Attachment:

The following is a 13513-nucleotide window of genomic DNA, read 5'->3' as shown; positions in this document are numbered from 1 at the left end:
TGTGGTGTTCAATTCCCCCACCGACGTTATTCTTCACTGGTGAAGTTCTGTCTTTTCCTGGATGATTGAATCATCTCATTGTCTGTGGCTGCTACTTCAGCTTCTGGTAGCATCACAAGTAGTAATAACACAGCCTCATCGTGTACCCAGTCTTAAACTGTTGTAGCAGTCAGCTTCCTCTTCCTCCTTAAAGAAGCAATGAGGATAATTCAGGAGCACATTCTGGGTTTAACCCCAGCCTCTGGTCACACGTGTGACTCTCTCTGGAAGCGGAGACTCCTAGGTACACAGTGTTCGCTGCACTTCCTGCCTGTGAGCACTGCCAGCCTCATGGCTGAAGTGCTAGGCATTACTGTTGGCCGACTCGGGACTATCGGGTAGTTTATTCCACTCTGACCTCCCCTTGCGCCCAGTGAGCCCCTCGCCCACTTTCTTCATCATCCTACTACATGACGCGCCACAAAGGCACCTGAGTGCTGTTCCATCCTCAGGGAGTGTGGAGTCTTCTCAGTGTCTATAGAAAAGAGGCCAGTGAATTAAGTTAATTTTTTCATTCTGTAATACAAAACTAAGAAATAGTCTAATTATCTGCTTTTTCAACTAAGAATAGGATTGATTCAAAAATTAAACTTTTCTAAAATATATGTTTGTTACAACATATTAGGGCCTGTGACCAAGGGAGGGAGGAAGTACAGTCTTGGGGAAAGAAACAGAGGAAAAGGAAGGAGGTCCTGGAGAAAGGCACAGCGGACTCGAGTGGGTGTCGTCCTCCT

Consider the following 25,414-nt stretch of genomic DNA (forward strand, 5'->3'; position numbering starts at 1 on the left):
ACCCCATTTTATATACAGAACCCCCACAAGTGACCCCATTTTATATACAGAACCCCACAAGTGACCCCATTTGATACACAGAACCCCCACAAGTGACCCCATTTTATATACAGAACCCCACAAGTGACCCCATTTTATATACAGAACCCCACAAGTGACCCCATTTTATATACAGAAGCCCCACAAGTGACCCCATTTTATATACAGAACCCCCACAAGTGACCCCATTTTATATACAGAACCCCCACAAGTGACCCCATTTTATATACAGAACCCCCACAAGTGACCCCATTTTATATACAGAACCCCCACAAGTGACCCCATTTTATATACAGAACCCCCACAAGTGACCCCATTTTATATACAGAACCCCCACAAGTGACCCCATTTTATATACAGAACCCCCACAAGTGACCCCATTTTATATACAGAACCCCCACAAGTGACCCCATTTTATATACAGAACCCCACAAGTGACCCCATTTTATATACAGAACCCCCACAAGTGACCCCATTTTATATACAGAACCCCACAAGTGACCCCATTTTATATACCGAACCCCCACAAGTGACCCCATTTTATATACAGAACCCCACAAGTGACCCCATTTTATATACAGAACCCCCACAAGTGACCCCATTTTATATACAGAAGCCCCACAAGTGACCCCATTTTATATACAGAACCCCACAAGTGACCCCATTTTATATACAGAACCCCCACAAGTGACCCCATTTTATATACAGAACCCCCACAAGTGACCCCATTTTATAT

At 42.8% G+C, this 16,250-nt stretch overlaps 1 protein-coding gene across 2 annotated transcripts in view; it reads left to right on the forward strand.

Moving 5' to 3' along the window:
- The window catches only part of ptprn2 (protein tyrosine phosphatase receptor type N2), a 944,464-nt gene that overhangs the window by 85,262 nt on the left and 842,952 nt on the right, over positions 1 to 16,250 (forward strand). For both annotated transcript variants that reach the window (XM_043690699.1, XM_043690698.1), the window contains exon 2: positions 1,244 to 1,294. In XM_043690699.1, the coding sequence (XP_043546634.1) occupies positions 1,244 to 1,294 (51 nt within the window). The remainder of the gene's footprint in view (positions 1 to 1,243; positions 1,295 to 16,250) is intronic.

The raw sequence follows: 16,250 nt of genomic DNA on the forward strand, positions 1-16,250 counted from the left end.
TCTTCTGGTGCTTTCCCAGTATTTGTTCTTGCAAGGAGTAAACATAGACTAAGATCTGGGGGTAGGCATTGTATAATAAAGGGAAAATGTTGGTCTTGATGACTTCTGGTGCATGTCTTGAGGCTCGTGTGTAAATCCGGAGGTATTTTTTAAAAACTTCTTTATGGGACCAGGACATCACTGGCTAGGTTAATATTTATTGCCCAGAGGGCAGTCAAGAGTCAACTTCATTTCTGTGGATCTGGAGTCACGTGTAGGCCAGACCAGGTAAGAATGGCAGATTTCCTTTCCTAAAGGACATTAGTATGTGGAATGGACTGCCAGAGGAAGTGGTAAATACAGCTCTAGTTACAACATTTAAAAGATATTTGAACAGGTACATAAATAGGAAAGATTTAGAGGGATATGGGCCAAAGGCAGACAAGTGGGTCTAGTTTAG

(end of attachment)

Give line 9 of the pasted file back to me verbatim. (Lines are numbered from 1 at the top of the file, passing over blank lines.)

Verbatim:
TCTTCTGGTGCTTTCCCAGTATTTGTTCTTGCAAGGAGTAAACATAGACTAAGATCTGGGGGTAGGCATTGTATAATAAAGGGAAAATGTTGGTCTTGATGACTTCTGGTGCATGTCTTGAGGCTCGTGTGTAAATCCGGAGGTATTTTTTAAAAACTTCTTTATGGGACCAGGACATCACTGGCTAGGTTAATATTTATTGCCCAGAGGGCAGTCAAGAGTCAACTTCATTTCTGTGGATCTGGAGTCACGTGTAGGCCAGACCAGGTAAGAATGGCAGATTTCCTTTCCTAAAGGACATTAGTATGTGGAATGGACTGCCAGAGGAAGTGGTAAATACAGCTCTAGTTACAACATTTAAAAGATATTTGAACAGGTACATAAATAGGAAAGATTTAGAGGGATATGGGCCAAAGGCAGACAAGTGGGTCTAGTTTAG